Facilitating Fierce, Forward-Looking Leadership Across All Functions

Amy Fisher Human Resources, Issue 16 - March/April 2015 Leave a Comment

Comcast Cable Executive Vice President of Human Resources Bill Strahan discusses how he drives his department to positively affect every area of the organization.

Bill Strahan, Executive Vice President of Human Resources (HR) at Comcast Cable, makes sure to lead by focusing on the company as a whole, not simply on his HR Department. This approach makes for a highly functional organization, and it creates an inclusive atmosphere.

“One of the things I love about HR is that we deal with the entire company,” Strahan said. He is particularly good at working across all disciplines because of what he learned in law school, which was “to think about the elements of an issue and be able to separate the pieces of an argument; not only to look at things broadly, but also to look at things by taking them apart and seeing how all the pieces go together.”

Earning his law degree at night was challenging, but it helped prepare Strahan for the rest of his career, especially in that his program required one year of quantitative methods. While this is common now, at the time he was afforded rare exposure to economics, accounting, finance and statistics. He says it was very practical and great personal grounding.

In keeping with Strahan’s success working throughout the company, he has made a concerted effort to create an inclusive environment that is never one of “us vs. them.” He explains that this is accomplished in large part because the company “provides really outstanding training experiences that bring together leaders.”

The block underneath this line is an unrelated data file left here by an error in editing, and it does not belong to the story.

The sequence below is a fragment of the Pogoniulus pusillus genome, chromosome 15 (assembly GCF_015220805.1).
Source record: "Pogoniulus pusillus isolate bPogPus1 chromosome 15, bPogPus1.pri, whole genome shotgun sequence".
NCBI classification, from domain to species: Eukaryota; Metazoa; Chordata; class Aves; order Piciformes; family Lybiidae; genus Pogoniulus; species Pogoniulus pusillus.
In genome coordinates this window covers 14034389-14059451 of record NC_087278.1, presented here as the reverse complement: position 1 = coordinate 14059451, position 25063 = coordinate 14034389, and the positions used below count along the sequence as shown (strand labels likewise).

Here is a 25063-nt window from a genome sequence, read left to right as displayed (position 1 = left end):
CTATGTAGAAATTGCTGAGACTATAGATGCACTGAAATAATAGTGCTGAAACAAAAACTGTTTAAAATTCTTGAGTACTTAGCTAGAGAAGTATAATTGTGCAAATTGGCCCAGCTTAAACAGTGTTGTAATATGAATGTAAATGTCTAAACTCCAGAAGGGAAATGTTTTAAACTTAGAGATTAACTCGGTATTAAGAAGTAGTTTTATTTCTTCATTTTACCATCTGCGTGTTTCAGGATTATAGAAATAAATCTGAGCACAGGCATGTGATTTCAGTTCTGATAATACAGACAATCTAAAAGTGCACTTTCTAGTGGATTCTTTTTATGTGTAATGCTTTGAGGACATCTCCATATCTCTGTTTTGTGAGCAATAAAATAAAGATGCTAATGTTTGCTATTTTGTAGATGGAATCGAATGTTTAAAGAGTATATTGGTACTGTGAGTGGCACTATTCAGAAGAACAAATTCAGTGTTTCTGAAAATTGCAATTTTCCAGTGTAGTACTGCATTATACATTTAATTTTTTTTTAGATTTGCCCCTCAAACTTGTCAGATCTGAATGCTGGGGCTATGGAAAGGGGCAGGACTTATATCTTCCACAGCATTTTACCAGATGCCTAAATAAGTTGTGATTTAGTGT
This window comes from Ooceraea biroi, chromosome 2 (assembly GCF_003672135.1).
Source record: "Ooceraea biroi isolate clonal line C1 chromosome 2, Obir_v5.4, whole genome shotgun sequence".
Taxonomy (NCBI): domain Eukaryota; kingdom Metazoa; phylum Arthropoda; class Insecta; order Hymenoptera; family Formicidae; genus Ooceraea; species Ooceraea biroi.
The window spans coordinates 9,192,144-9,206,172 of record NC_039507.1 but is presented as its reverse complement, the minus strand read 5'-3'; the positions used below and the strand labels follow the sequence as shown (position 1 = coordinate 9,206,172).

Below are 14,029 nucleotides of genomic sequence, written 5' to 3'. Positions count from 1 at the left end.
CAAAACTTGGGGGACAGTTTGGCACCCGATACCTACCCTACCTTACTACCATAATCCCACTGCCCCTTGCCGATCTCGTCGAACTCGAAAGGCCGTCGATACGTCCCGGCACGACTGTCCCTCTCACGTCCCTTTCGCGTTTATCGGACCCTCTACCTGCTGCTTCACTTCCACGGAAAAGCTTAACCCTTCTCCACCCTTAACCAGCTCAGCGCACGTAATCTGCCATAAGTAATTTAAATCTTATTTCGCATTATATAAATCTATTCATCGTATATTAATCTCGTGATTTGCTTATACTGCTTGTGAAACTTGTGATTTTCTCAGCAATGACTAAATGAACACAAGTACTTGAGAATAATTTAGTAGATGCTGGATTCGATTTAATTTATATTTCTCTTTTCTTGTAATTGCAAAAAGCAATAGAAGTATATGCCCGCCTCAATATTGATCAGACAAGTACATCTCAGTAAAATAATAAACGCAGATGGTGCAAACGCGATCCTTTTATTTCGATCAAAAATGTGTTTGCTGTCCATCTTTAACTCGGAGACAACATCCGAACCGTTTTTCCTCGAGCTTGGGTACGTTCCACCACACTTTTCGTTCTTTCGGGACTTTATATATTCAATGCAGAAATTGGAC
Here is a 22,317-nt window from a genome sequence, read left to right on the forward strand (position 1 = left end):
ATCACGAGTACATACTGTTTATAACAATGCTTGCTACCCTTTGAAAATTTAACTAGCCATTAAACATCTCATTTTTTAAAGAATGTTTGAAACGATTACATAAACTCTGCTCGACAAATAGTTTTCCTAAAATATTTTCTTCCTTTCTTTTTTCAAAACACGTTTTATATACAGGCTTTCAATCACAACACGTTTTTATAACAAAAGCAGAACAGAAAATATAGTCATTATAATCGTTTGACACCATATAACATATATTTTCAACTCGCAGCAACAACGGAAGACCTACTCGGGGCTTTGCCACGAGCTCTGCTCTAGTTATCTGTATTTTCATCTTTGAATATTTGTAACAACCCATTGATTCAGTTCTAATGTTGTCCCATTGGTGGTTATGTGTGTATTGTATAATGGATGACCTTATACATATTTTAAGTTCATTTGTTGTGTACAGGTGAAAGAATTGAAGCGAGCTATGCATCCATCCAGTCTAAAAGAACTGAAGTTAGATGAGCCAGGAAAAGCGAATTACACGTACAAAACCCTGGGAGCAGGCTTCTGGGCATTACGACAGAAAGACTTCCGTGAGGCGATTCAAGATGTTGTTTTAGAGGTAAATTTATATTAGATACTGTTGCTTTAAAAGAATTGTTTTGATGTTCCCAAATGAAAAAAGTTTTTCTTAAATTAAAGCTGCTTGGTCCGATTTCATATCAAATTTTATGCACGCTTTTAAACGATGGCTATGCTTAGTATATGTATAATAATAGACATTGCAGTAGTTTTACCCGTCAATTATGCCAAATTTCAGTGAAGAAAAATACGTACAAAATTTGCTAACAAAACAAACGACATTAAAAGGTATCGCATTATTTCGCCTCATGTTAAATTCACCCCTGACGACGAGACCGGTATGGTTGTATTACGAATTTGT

“One of the things I love about HR is that we deal with the entire company.”.”

Comcast hosts two programs, Executive Leadership Forum (ELF) and Fundamentals of Leadership (FOL), aimed at bringing people from all different disciplines together and putting them into a common leadership experience. “Most importantly, it exposes them to the senior leaders of the company,” Strahan said. “It gives them a common body of thinking about where the organization is headed, the values that our leaders share, a little bit about getting a common experience of leading.”

Every year, each ELF team, comprised of eight to 10 people, conducts a case study in an area outside of their expertise. The goal is to help them develop a broad view of the company, thus increasing their ability to impact culture within the organization.

“The HR group is really taking the notion of having to be fierce about talent very seriously,” Strahan added. By fierce, he said, he means looking at who they want in the company to drive it forward in the years to come. As such, the HR group is always thinking about the company’s future, which keeps them thinking about the company as a whole.

“We love rotational programs, and taking great talent and bringing them through a lot of different parts of the company,” Strahan noted. “And it’s hard to have ‘us and them’ when you’ve worked in three or four different places.”



The Business at the Forefront